The never-opened Rascal Flatts location in the Flats, part of Frank Capri's nationwide scheme
Frank Capri, a former mobster turned government witness turned developer who scammed the East Bank of the Flats with Toby Keith and Rascal Flatts-branded restaurants that never opened, was sentenced last week to five years in federal prison after pleading guilty to charges of conspiracy to commit wire fraud and tax evasion.
Capri's scheme, which began in 2011 and continued through 2015 in Cleveland and around the country, involved inflating revenue projections for the planned restaurants to convince developers to hand over tenant improvement funds for the properties. Capri's company would then reduce actual construction costs — including creating fake contractors, acting as their own contractor, creating false documents, submitting fake invoices — to pocket the difference between the developer's outlay and their costs.
Twenty to 40 franchises were sold to developers, but most never opened after lengthy, intentional construction delays. Capri's company (Boomtown) failed to pay taxes, racked up hundreds of thousands of dollars in tax liens and faced some $30 million in lawsuits. (That number had climbed to $65 million in judgments by 2017.)
The Feds say between 2011 and 2015, Capri collected some $12.9 million for Toby Keith restaurants that never sold a thing. Meanwhile, Capri transferred millions from Boomtown's bank account to his personal one, spent at least $2.7 million of the illegal funds on jewelry alone, and underreported his income to the IRS by more than $3 million over the course of three years.
Once he'd taken the developers for all he could with Toby Keith's restaurant, Capri went back to the well after securing another deal to open Rascal Flatts-branded bars and restaurants around the country, deploying a similar scheme, and in many cases, deploying it on the same developers he had just bilked.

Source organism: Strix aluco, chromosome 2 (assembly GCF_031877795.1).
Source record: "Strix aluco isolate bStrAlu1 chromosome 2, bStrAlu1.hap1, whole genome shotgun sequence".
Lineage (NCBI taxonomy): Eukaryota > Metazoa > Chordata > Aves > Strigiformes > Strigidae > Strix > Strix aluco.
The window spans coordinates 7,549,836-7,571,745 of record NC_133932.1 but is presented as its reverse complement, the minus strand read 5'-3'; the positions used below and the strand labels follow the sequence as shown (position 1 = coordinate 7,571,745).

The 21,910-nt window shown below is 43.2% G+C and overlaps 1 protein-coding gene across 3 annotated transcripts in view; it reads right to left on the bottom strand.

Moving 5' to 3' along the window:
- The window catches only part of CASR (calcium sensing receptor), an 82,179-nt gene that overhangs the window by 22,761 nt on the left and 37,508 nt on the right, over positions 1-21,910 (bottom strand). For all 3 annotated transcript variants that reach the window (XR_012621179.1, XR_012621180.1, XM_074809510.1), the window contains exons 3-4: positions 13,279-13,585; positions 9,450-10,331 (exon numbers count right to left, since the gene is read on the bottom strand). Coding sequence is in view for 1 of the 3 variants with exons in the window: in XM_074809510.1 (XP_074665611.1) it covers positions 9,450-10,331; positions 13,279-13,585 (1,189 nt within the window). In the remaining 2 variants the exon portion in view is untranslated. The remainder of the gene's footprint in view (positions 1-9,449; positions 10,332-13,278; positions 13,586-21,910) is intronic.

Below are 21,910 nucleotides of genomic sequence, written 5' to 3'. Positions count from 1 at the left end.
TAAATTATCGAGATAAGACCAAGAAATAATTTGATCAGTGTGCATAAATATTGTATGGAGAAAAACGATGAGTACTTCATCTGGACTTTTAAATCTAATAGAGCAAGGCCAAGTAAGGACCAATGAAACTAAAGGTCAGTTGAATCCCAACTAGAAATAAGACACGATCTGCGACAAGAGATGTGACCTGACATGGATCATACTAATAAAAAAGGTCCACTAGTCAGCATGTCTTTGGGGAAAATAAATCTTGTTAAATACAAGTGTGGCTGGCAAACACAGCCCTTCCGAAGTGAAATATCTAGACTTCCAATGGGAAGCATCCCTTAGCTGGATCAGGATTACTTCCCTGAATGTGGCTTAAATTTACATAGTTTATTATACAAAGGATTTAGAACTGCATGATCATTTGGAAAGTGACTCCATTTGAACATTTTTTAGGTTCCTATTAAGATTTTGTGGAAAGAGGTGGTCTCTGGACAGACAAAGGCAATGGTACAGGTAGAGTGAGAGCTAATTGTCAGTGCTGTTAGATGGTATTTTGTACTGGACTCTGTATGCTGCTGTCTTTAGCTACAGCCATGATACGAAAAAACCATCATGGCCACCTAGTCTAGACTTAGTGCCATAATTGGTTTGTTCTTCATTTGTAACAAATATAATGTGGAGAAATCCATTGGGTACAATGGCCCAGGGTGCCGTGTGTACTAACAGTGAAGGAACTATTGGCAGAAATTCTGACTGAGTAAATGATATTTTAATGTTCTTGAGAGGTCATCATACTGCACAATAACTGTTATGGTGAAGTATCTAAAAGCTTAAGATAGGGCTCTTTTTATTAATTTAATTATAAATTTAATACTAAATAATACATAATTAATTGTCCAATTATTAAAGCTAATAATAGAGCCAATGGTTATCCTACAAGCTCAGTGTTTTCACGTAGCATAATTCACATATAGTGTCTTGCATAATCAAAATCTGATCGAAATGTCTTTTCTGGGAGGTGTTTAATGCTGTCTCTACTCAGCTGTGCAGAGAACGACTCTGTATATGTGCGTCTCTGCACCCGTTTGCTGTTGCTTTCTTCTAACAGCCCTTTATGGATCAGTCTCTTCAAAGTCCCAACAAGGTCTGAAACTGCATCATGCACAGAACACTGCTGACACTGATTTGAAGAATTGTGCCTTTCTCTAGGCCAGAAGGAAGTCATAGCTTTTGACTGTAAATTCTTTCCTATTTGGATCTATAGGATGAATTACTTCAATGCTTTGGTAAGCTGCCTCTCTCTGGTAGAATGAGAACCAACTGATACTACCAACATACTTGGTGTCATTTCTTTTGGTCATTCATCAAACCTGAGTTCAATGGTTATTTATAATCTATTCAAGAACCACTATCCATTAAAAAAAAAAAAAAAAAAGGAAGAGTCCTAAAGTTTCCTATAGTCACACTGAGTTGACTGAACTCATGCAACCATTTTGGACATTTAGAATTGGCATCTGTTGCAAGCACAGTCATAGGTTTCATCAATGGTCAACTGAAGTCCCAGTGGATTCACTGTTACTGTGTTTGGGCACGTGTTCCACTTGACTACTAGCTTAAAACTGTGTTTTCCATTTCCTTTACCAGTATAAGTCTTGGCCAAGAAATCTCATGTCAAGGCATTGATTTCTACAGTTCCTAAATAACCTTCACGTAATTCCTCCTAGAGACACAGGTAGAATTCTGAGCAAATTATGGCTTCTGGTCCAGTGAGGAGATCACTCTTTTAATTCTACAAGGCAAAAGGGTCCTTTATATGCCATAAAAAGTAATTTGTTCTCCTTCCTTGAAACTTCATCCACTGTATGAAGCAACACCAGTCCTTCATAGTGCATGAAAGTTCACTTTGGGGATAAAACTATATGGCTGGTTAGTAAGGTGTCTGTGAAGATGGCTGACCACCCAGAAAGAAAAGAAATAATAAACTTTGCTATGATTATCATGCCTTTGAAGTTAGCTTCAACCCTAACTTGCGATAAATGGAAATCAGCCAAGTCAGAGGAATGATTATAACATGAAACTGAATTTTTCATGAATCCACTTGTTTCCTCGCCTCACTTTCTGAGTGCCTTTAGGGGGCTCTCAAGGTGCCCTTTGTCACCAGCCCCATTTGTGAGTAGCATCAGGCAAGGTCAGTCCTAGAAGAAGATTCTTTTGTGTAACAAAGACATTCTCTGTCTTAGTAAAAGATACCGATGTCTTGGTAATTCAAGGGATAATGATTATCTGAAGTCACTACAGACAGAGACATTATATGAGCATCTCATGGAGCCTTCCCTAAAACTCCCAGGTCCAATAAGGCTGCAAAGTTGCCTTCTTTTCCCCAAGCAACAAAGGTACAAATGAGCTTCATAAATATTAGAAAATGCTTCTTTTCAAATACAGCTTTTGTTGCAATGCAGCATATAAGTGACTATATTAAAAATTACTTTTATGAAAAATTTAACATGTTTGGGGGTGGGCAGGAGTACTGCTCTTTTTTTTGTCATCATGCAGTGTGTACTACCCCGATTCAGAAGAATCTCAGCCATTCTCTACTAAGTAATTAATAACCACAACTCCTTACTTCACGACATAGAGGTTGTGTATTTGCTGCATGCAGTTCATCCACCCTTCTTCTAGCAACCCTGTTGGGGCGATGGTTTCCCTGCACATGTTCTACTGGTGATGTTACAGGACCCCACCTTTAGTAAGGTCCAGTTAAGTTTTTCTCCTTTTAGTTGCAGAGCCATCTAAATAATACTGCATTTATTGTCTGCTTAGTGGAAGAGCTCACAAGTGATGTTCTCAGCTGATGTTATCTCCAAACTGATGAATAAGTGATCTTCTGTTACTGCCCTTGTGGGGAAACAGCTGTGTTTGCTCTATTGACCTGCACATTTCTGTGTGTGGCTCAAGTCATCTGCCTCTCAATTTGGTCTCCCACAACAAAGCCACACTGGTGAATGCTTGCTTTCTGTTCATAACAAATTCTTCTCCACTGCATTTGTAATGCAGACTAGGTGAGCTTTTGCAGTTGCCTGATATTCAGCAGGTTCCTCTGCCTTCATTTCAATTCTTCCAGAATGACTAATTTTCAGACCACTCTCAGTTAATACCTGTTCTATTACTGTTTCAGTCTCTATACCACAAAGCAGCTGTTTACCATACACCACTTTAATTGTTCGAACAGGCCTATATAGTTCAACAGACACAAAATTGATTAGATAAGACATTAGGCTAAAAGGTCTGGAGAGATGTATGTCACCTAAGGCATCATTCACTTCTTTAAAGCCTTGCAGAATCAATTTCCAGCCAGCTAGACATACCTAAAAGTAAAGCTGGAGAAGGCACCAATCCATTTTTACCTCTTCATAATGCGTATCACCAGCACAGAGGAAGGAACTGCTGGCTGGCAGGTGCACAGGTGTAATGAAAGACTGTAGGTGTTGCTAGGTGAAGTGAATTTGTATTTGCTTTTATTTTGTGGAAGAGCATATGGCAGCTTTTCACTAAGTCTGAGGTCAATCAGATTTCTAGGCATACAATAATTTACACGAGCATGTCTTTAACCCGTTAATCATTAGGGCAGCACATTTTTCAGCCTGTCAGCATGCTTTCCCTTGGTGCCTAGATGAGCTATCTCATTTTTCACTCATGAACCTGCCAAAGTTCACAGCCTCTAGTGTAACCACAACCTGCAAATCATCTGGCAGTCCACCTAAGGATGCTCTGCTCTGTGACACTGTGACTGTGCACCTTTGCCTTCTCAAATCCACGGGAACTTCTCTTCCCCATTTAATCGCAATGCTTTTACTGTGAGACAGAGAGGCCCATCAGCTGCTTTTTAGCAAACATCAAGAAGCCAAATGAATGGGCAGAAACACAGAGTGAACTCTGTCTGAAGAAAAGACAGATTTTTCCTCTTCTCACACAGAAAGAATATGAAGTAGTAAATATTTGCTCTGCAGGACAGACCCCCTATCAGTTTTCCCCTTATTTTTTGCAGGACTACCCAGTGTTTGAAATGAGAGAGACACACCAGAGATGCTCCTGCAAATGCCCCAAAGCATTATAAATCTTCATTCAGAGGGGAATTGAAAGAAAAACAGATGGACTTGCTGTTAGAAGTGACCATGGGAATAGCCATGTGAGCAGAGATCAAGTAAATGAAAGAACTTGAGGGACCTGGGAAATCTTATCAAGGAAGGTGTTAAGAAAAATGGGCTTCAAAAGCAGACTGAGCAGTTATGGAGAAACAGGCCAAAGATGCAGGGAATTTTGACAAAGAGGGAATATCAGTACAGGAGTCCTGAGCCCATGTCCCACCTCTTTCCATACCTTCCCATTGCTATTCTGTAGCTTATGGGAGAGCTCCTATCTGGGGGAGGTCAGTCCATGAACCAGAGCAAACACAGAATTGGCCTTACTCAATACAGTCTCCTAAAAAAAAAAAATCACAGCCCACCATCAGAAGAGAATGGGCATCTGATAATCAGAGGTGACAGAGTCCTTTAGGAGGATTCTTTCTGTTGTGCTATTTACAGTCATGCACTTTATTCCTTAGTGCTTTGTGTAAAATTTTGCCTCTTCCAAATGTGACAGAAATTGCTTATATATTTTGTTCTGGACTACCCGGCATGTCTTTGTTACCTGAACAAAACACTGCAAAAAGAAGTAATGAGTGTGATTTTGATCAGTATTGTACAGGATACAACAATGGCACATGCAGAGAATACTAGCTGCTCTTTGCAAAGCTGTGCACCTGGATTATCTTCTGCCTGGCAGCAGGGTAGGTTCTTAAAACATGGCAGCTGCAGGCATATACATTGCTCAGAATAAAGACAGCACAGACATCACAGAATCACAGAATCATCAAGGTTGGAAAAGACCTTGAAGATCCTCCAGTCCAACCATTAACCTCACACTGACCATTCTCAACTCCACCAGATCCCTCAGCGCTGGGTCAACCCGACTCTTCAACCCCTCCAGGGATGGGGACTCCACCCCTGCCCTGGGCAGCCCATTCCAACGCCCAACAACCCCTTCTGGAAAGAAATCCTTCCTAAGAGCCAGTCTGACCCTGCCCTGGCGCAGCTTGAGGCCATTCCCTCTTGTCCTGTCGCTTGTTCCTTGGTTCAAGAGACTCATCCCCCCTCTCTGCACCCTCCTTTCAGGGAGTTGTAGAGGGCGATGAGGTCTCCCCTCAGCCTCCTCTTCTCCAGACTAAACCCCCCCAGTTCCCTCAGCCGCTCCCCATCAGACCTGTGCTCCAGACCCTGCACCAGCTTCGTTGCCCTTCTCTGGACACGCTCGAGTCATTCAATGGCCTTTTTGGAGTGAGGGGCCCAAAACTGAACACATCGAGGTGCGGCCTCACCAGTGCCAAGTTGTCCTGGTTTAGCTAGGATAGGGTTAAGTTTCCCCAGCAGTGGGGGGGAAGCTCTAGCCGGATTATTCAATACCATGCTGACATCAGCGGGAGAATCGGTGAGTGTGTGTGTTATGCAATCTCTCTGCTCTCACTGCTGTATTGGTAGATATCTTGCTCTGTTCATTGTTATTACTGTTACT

Cleveland was one of those cases, as the East Bank announced in 2016 it would be welcoming the Rascal Flatts Bar and Grill.
Because Capri hid his ties to the new company so well, few were any the wiser, and Capri managed to collect more than $5 million in tenant improvement funds from developers for another batch of restaurants that once again never opened.
The developers of the East Bank of the Flats eventually found out they were dealing with Capri again when a man named Ray Rostho, who owned an Arizona construction company and who was hired by Capri to front the Rascal Flatts project here and in other cities, told them at one point that they really ought to just talk to Frank Capri if they had concerns, because it was his project.
"I said, 'You're going to have to call Frank Capri,'" Roshto told the Arizona Republic
. "He was totally surprised. He shouted out, 'Frank Capri!' Then he said it again: 'Frank Capri.' And I said, 'Yeah.'"
He was indicted by a federal grand jury in January 2020 on 16 charges. He pleaded guilty to two of them last August.